Cathedral Videos

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7:30am Morning Prayer
8:00am Eucharist
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12:30pm Eucharist
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5:00pm Evening Prayer

Cathedral Videos

An interview with the artist Hughie O'Donoghue (2018)

The Revd Canon Mark Oakley, Chancellor of St Paul's Cathedral, interviews the artist Hughie O'Donoghue about his new painting of St Martin of Tours, installed in the chapel of the Imperial Society of Knights Bachelor in the crypt of St Paul's Cathedral in July 2018. Interview recorded 10 July 2018.

Was Jesus Political?

We live in extraordinary times. How can we think and act as Christians in response to the urgent, sometimes overwhelming politics that we experience every day? Where do politics, theology and faith meet? And how is it that different Christians can hold completely opposing views, all claiming the gospel as their inspiration? One way to think afresh about this is to look at Jesus’ own actions and teaching, ask whether they were or were not political, and what we can draw from that for our own engagement in public and political life. Selina Stone will explore key aspects of Jesus’ life, teaching and parables, and ways we can bring our faith into action for the common good, whatever our circumstances. Selina Stone is Tutor and Lecturer in Political Theology at St Mellitus College, London and previously worked at the Centre for Theology and Community, in Parliament and as a community organiser in Brixton. Her PhD is in the impact of Pentecostal theology and ministry on issues of social justice.

A New Video for London: Sarah Mullally in Conversation

Following her historic installation as the 133rd Bishop of London, Sarah Mullally will be in conversation with David Ison, Dean of St Paul’s Cathedral, about her faith, her life, what matters to her most, and how she feels about being the first female Bishop of London.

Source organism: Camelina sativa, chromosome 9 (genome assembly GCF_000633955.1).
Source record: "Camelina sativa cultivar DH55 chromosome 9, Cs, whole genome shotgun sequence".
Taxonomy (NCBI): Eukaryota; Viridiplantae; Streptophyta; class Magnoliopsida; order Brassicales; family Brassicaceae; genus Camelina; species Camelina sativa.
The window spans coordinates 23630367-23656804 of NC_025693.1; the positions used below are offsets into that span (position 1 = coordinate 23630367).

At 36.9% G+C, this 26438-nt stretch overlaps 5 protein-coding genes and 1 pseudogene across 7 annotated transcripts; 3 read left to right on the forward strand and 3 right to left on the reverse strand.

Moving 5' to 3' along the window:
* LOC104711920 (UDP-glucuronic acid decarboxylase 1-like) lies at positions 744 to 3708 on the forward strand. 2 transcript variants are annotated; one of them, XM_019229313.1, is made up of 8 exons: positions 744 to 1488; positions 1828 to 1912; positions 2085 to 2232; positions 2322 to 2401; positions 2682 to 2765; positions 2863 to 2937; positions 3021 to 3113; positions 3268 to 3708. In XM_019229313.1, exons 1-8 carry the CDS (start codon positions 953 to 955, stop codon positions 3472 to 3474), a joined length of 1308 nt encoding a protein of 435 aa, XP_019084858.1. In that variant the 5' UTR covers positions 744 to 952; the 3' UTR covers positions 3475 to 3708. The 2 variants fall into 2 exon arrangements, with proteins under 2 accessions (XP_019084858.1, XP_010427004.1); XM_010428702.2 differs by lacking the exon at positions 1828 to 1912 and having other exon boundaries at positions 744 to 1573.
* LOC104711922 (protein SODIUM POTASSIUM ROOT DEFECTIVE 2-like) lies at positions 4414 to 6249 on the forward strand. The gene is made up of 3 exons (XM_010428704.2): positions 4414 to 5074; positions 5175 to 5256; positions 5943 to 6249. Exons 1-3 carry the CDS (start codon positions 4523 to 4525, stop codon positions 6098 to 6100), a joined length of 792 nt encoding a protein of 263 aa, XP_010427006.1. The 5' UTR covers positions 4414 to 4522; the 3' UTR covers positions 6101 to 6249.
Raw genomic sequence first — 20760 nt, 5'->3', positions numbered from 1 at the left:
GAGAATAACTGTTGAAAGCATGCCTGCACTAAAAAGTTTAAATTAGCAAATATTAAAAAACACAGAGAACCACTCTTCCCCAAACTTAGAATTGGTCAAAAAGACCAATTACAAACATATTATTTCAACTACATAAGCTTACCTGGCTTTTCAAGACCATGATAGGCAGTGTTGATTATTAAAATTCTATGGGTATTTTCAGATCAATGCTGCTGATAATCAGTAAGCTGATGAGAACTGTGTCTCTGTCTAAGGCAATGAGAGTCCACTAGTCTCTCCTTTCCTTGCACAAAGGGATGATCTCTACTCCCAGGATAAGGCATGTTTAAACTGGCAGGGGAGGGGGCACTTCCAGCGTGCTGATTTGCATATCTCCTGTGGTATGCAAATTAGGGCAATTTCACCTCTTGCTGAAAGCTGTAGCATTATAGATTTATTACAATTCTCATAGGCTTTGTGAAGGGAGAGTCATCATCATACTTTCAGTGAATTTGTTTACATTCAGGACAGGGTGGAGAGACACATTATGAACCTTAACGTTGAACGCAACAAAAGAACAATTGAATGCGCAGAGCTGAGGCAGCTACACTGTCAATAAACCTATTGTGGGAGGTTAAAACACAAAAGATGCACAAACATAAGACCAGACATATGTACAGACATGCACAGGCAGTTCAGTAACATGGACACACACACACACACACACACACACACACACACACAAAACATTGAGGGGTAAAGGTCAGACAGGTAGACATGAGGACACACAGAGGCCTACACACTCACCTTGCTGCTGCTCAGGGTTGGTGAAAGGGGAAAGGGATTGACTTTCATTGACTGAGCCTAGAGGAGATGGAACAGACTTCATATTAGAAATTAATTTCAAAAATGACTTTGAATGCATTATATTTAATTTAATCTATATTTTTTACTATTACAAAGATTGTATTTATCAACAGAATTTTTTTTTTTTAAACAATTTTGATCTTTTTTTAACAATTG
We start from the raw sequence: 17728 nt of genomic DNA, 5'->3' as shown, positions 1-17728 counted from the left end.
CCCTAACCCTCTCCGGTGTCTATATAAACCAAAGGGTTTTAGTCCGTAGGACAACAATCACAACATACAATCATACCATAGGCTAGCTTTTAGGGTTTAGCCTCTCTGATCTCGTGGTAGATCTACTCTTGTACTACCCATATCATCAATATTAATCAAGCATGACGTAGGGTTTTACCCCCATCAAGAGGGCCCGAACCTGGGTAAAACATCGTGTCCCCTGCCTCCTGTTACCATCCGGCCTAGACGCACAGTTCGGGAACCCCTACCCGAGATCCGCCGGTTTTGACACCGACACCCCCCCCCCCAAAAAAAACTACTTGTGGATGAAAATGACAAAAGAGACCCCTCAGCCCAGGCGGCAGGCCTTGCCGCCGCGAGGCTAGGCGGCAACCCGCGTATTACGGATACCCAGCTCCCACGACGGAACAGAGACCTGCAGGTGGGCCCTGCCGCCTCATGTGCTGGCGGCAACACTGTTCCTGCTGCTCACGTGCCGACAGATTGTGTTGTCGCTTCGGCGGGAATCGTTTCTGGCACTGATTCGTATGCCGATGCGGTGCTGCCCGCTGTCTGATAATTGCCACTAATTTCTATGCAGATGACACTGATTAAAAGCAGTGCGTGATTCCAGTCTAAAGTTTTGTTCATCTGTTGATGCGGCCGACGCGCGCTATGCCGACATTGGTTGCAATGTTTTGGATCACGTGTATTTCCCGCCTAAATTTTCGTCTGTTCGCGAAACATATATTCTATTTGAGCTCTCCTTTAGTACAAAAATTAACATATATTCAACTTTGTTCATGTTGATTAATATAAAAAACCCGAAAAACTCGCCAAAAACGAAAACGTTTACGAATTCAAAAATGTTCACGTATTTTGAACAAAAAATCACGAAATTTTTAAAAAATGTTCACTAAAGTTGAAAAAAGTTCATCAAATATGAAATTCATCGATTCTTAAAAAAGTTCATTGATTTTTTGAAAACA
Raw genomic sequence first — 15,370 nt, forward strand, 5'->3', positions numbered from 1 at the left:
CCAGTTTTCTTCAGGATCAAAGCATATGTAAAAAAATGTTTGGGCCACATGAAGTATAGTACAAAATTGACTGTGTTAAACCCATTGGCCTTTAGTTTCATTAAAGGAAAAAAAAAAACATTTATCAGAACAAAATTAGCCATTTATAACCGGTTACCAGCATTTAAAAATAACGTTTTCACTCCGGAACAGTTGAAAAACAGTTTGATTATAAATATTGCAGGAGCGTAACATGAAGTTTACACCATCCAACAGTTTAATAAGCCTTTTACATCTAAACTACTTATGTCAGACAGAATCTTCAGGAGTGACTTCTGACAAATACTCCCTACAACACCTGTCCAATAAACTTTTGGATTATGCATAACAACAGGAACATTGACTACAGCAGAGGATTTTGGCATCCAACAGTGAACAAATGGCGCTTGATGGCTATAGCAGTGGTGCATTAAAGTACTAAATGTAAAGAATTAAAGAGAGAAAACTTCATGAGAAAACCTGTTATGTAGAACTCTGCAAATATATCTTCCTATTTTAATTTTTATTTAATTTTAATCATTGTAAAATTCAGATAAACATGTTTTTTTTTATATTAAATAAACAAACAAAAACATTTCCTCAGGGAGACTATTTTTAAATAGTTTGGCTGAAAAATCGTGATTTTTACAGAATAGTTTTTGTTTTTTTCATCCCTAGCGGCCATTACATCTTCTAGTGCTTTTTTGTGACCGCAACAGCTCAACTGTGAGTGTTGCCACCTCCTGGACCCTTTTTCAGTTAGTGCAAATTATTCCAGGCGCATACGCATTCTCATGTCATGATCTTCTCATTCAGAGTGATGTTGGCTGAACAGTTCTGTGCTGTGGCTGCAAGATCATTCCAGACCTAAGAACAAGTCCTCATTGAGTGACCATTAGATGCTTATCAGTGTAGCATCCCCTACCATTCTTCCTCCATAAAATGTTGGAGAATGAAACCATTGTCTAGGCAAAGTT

Paradoxology

Many of us have big questions that the Christian faith seems to leave unanswered. If God is both compassionate and all-powerful, why is the world full of suffering? Why does God seem to sanction genocide in the Bible? If God is always present, why doesn’t it feel like that? Krish Kandiah says that we need to look questions like these in the face, and that not doing so is neither healthy for us nor honouring to God.  

God-Soaked Life - Chris Webb

God’s presence permeates our lives and activities, reverberating throughout all creation. Chris Webb says that it can be easy to miss that in the ordinariness of our daily lives but we can learn how to open ourselves to the presence of God and, despite all our weaknesses and failings, find new lives of freedom and joy.  

Who am I? Identity, Faith and Being Human

What is it that makes you who you are? In the West we live with a passionately autobiographical sense of self – I am who I am so long as I can tell my own story. Research tells us that people are more afraid of dementia than cancer because loss of identity is the worst thing we can imagine. But are there other ways to think about this? Beginning from the experience of people whose identity is seemingly dissolving in dementia, two of our greatest theologians consider what it really means to be a human being. 

Democracy and the Common Good: What do we Value? with Michael Sandel

Recent political developments in the West have led many to question whether liberal politics is in terminal decline, replaced by a polarised and polemical discourse that breeds exclusion and resentment. St Paul's Institute series 'Democracy and the Common Good' seeks to ask how a common good approach can be applied to certain spheres of public policy to help shape an inclusive society which better reflects the values of the people in it. With the help of an audience of 90 students, Harvard Philosophy professor Michael Sandel asks whether globalisation and inequality have eroded the bonds that hold communities together. Are we citizens of the world, or is a citizen of the world a citizen of nowhere? This pubic debate took place under the Dome of St Paul's Cathedral on 19th March 2018.

Scandal and Glory: The Cross in the Bible and Poetry

Is Christ on the cross our brother in suffering or our King in triumph? Jesus’ death is at the heart of Christianity, but the four Gospel accounts are very different and the cross has been seen as both the throne of God’s glory and the place of ultimate desolation and defeat. In addition we have 2,000 years of interpretations, paintings, poems, theologies and liturgies that add to the complexity, and sometimes to the confusion.  Paula Gooder and Mark Oakley will look at different aspects of the cross through the gospels and poetry, exploring some of what we might learn from it not only of sin and reconciliation, but also of new life, love, freedom and creation made new.